China in Xi’s “New Era”: A Neglected Democratic Heritage

Issue Date April 2018
Volume 29
Issue 2
Page Numbers 90-97
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Under current Chinese Communist Party general secretary Xi Jinping, political reform in China is more elusive than ever. Yet there have been times—not that long ago—when China, despite censorship and oppression, was home to open political debate. An intellectual ferment marked the first half of the twentieth century, when the classically trained scholars Kang Youwei (1858–1927), Yan Fu (1854–1921), and Liang Qichao (1873–1929) looked outward to embrace such ideas as constitutional monarchy, republicanism, and democracy. The 1980s saw a new intrepidity of thought when, as Deng Xiaoping began his reforms, figures such as the dissident astrophysicist Fang Lizhi (1936–2012) burst onto the scene. The Chinese people have amassed a considerable treasury of democratic thinking—a heritage that may be buried but is not dead. When recovered, it will be able to serve as an inspiration for generations to come.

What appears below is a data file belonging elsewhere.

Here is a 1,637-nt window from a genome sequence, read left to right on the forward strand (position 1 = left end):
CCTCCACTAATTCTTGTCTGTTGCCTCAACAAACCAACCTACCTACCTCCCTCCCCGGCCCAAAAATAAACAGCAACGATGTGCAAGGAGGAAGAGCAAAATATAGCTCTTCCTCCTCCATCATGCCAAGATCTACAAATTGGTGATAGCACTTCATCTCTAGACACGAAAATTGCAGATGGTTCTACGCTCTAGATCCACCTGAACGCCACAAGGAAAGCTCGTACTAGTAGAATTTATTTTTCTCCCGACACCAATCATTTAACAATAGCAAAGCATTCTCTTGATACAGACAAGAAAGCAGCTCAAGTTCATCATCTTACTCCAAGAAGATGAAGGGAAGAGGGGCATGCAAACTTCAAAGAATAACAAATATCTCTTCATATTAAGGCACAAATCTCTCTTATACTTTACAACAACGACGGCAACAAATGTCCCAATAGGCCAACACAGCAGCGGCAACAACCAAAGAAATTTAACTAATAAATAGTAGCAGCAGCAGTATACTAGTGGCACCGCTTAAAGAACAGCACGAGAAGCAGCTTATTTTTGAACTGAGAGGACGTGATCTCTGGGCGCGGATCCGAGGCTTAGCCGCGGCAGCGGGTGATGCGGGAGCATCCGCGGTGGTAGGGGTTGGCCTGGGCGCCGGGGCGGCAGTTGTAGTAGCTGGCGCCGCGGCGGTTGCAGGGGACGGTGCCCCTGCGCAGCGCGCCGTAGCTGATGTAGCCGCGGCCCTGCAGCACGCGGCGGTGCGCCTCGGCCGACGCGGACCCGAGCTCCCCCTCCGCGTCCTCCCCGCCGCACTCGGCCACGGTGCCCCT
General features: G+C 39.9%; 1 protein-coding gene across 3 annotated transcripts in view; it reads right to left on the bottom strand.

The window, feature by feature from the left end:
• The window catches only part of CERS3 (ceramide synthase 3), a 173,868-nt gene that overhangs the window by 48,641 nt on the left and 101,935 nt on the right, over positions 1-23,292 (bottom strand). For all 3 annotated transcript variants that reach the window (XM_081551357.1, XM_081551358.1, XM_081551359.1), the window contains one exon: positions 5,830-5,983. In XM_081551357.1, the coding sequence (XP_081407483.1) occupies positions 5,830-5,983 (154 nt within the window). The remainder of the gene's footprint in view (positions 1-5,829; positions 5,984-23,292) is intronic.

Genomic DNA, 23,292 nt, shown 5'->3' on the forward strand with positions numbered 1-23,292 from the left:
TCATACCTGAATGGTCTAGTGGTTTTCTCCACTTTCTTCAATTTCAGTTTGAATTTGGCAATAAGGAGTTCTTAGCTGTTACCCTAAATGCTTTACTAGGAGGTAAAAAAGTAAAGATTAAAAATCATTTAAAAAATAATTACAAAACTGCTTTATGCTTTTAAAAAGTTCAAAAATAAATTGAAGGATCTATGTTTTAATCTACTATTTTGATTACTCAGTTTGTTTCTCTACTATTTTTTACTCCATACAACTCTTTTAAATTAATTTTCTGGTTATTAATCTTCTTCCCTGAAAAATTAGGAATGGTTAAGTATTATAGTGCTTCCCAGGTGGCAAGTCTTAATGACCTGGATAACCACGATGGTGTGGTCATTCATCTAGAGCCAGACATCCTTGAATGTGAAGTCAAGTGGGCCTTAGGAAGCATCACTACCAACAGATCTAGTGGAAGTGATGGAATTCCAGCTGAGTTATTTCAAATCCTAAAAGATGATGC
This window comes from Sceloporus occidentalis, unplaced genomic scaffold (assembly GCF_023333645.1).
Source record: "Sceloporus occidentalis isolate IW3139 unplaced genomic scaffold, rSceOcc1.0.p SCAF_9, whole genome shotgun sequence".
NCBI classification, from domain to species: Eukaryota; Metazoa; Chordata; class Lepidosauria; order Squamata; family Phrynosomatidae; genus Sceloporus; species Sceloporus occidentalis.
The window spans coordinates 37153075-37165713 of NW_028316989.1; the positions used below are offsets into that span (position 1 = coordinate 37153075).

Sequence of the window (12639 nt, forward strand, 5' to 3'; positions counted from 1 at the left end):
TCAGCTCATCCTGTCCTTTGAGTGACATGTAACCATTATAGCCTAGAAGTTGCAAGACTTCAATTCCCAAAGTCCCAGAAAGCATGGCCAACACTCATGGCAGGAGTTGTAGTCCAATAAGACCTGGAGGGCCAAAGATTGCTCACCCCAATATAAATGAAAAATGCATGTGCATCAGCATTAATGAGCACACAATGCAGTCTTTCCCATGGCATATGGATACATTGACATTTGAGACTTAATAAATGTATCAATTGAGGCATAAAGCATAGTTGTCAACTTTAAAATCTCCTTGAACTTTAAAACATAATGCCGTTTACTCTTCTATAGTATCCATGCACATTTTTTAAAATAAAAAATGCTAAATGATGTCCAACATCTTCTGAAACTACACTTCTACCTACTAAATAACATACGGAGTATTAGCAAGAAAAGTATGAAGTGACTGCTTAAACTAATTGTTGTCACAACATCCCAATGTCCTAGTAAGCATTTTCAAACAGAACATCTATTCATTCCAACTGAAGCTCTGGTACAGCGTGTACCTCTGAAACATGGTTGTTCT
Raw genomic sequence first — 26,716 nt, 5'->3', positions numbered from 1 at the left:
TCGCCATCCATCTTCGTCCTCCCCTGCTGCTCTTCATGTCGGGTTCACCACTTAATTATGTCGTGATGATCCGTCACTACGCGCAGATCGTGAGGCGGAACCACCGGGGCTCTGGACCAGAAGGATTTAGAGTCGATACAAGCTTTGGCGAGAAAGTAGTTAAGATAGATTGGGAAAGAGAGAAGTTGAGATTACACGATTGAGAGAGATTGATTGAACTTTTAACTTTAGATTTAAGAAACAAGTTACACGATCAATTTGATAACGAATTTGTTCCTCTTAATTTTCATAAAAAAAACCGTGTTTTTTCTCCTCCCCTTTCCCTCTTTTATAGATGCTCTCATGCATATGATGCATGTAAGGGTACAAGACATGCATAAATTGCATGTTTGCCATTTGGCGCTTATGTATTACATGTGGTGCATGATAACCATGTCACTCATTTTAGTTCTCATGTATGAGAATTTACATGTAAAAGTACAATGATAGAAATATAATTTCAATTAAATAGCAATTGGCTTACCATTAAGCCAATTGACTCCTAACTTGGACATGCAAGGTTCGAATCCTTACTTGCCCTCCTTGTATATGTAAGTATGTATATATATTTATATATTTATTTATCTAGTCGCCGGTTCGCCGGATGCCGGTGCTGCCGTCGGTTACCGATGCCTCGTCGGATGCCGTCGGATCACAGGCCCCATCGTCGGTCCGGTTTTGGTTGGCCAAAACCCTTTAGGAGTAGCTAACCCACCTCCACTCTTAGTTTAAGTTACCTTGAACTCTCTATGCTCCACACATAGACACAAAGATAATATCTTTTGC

About the Author

Orville Schell is the Arthur Ross Director of the Center on U.S.-China Relations at the Asia Society. His books include Wealth and Power: China’s Long March to the Twenty-First Century (coauthored with John Delury, 2013). This article draws from the author’s earlier essay, “China’s Hidden Democratic Legacy,” published in the July–August 2004 issue of Foreign Affairs.

View all work by Orville Schell